The photographer told Vogue he felt privileged to be chosen to take the photos, saying “This was the Duchess’s first sitting for a magazine and she was a joy to work with, a natural.” More about the shoot from Vanity Fair’s story:
According to Alexandra Shulman, the magazine’s editor in chief, who was on the shoot: “The Duchess watched how Josh worked with the light and asked a lot of questions. It was her choice to shoot that picture where she is leaning over the gate because the late afternoon sun was particularly beautiful.”
In the picture the couple’s Landrover Defender can just be seen. While William’s security team drives a fleet of luxury Discovery Landrovers the Duchess prefers to drive around in the less-conspicuous Defender.
Shulman said that the shoot took place all day, “in a field somewhere down several tracks. There were some farm buildings available for the crew and to use as a dressing room. We were very lucky with the weather and had bright sun for most of the time.”
Diana, the late Princess of Wales, appeared on Vogue’s cover four times. The first cover was shot by Lord Snowden for the August 1981 issue, not long after Diana’s marriage to Prince Charles, seen on the far left below. The other three cover images were all by Patrick Demarchelier. From second left to right you see the December 1991 issue; the noted July 1994 black and white cover; and October 1997’s cover, released posthumously with a photograph actually taken in July of 1994.
Victoria Arbiter noted that Princess Anne also covered Vogue several times.
According to Vogue Kate chose the clothing, locations and photographer:
Having participated in choosing not only the clothes worn in the shoot and the locations used as a backdrop, but also the photographer who captured the images, the Duchess was pleased with the resulting feeling of informality in the final shots.
On to what Kate wore in the pictures, beginning with a Petite Bateau Striped Tee.
The tee is a standard silhouette for Petit Bateau in 100% cotton; this spring it is re-imagined with a vertically striped pocket. As you might expect, the piece has sold out in the red/navy colorway Kate wears, but it is available on the US site in blue/white and black/white. The inventory situation is identical on the UK site.
On the magazine’s cover the Duchess is seen wearing Burberry’s Double Breasted Suede Coat ($7500).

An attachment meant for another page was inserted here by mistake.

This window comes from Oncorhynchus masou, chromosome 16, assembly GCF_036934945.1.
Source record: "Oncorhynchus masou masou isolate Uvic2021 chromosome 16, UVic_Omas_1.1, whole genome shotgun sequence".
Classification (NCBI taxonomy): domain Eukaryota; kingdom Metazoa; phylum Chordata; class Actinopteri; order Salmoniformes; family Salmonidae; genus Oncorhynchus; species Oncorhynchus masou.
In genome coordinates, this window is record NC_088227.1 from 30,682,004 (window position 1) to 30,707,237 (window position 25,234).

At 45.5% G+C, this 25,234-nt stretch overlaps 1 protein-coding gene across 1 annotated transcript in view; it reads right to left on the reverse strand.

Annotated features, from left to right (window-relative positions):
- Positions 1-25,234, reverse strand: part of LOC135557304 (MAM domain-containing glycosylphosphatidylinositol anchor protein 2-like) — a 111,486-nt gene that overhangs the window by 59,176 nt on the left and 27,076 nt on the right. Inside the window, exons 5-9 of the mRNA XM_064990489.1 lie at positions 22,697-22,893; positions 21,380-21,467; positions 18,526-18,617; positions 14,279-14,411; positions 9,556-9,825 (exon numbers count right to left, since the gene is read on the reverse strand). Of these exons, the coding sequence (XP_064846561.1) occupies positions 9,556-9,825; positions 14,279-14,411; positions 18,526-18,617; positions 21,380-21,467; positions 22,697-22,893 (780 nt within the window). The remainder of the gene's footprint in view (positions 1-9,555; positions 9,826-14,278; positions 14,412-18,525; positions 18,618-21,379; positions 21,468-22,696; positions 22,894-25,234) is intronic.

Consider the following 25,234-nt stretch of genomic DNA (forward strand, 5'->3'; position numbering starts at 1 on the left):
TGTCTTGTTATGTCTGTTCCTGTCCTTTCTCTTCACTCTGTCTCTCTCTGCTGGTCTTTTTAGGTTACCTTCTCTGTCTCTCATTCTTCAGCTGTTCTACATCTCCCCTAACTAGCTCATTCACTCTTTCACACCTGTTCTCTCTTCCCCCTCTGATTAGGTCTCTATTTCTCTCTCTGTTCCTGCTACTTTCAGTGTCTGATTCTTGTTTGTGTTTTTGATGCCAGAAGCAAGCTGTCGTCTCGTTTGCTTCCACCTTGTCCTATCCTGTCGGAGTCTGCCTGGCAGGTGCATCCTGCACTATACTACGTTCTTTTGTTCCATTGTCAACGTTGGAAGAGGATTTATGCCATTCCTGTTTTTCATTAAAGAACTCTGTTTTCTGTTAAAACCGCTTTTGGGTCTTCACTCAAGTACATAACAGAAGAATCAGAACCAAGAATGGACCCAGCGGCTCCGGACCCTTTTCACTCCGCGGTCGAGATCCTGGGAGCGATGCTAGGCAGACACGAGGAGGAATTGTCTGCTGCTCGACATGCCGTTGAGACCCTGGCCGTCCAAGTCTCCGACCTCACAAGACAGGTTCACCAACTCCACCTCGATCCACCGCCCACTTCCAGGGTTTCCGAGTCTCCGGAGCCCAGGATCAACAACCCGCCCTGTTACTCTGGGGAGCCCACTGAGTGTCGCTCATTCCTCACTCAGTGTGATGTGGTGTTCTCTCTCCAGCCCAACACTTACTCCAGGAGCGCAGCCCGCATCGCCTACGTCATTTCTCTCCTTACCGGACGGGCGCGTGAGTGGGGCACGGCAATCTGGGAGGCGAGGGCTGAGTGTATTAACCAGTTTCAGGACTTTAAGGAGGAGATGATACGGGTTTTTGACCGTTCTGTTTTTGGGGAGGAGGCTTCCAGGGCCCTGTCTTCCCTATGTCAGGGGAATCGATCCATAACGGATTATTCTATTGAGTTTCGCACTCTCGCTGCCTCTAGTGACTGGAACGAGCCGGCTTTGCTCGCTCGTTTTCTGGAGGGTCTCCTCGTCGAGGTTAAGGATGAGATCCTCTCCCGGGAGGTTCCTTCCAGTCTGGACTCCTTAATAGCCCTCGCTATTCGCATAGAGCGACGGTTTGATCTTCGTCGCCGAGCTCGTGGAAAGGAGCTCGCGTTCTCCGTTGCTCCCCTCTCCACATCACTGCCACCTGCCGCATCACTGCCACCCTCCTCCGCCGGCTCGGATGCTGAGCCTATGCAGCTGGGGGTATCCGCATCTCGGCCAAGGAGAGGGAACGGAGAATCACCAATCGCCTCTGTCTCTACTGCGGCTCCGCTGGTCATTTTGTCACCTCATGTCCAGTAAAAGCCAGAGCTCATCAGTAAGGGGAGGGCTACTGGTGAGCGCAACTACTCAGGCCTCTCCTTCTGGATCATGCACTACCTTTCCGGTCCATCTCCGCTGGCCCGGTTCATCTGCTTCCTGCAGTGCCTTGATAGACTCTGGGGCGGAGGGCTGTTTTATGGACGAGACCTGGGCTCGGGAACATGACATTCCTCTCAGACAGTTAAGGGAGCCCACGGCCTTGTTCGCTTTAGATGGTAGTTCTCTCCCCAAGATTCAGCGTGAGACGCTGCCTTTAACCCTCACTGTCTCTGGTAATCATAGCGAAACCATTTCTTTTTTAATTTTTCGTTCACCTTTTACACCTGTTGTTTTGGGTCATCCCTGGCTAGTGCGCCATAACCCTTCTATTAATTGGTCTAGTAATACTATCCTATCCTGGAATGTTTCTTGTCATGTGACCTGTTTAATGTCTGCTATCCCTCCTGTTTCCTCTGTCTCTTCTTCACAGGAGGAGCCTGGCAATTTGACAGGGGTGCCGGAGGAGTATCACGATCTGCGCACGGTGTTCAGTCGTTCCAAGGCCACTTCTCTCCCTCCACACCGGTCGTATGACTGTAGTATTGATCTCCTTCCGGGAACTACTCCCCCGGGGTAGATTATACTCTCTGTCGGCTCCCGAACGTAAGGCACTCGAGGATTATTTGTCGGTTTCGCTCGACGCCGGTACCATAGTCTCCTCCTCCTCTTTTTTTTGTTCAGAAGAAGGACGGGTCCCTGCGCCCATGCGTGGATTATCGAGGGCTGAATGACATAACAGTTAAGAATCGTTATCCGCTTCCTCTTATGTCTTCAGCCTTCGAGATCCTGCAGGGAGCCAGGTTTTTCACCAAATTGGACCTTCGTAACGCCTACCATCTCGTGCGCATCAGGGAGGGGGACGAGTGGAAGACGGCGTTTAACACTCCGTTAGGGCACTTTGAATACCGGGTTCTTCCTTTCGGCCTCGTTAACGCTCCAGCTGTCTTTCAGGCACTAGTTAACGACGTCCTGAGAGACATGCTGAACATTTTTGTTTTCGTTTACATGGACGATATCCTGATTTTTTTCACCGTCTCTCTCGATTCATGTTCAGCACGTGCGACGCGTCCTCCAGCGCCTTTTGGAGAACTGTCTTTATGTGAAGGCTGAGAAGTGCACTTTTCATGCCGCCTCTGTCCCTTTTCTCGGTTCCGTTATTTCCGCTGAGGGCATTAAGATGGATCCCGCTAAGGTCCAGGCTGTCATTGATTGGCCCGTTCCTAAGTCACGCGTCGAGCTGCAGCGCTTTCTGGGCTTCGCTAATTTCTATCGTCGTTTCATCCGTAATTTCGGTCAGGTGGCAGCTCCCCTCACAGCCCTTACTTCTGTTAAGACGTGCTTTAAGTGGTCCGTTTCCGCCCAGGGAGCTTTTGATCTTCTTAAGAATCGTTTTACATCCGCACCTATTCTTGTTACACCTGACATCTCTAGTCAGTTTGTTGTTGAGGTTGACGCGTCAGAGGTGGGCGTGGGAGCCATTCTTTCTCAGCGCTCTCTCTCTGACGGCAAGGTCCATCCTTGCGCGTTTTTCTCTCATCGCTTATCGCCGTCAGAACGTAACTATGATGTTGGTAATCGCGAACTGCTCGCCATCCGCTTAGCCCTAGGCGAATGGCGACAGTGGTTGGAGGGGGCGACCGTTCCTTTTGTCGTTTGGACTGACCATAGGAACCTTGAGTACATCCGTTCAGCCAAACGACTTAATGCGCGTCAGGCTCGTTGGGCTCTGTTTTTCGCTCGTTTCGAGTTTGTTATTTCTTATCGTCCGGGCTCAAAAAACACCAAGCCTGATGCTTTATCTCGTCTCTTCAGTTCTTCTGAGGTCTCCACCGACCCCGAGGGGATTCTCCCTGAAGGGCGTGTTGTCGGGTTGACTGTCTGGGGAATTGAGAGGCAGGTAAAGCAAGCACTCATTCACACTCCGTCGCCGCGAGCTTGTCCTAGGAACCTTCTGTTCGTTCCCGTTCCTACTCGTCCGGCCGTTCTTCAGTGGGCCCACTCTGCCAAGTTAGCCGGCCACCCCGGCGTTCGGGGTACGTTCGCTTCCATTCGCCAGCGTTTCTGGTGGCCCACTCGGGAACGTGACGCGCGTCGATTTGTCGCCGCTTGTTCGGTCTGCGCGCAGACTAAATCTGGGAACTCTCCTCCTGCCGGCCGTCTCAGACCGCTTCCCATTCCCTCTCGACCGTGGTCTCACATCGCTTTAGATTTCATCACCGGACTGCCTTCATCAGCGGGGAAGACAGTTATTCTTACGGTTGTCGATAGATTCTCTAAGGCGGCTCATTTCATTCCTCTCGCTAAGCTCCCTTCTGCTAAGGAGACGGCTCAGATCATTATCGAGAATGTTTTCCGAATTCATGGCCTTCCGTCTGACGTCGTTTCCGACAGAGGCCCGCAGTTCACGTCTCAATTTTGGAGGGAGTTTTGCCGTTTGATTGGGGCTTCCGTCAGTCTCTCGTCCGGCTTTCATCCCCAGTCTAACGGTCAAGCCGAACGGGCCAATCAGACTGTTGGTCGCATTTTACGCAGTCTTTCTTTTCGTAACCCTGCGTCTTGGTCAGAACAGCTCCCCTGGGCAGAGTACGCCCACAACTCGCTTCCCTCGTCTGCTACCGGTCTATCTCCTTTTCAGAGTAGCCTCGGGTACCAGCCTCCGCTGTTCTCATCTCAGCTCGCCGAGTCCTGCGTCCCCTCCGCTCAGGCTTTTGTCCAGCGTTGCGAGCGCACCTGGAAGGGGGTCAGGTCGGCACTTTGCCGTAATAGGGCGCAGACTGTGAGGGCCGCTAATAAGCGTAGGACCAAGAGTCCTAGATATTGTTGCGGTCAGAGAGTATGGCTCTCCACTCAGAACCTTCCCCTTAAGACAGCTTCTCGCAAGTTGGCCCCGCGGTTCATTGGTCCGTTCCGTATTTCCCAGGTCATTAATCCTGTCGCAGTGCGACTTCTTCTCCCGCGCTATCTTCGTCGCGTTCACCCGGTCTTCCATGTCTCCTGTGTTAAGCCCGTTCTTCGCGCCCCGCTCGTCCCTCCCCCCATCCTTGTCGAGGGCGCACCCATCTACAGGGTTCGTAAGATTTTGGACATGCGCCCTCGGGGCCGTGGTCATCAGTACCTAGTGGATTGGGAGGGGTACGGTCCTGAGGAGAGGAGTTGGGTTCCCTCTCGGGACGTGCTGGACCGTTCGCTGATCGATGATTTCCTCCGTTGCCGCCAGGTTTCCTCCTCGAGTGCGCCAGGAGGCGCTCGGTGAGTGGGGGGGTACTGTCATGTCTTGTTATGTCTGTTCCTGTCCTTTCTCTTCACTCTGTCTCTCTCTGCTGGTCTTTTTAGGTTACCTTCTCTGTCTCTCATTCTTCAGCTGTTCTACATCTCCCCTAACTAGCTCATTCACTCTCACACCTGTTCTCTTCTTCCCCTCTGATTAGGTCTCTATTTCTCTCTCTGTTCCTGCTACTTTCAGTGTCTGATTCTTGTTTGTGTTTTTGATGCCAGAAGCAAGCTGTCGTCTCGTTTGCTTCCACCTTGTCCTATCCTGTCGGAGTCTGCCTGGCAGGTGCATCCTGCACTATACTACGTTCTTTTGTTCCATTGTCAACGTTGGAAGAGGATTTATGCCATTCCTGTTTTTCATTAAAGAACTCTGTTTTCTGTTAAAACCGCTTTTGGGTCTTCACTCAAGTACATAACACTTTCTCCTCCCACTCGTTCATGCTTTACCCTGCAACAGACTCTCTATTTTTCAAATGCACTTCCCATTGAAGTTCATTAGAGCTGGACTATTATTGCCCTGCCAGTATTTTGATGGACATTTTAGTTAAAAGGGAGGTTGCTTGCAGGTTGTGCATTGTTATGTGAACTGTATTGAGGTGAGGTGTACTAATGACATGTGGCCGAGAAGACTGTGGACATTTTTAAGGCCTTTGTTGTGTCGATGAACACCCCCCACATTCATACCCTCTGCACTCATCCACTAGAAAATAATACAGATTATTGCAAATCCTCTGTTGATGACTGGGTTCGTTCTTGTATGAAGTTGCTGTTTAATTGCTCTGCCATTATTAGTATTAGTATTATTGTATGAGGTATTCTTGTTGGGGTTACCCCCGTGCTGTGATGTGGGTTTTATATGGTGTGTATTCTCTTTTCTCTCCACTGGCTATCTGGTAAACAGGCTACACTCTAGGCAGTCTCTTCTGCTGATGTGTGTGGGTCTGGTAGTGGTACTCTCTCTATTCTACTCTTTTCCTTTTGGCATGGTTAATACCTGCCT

From the product description:
A suede coat cut with a classic double-breasted closure and wide revere collar. The tapered waist features an integrated martingale to cinch the silhouette and a softly pleated skirt for movement.
The $7500 piece remains available as of Monday, May 2nd. It’s possible the ‘Kate Effect’ won’t be quite so dramatic with this item, that has occasionally been the case with some of the very high-end items Kate has worn.
The Duchess also wears Burberry trousers, the brand’s Stretch Boot-Cut Trousers.
The pants are made of a rayon/elastane blend, with two back welt pockets and two side-seam (I think) pockets, detailed with ‘military style’ red topstitching. In the US they are $1195 and still available in several sizes; in the UK the trousers retail for £695, with many sizes still available.
Kate’s white shirt is also said to be a Burberry piece.
One other note about the Portrait Gallery: many wondered if the new photos meant the existing portrait of the Duchess would no longer be exhibited. According to the Gallery’s website, the portrait is on display in room 32.
Some may recall a discussion back in 2011 (and maybe again in 2012) about Anna Wintour hypothetically approaching the Duchess for a cover shoot, the following graphic is from a September 2011 Telegraph piece.
We’ll leave you with this quick video (1:10) from the National Portrait Gallery about the Vogue 100 exhibit.
- British Vogue’s story about the photo shoot is here; its piece about Kate’s style is here
- The NPG’s microsite about the Vogue 100 exhibition are here
- Visit the Josh Olins website here, or see more of his work here
- Learn more about Sally Branka by clicking here
- Click here to see the Vogue archive of cover images from all 100 years of publication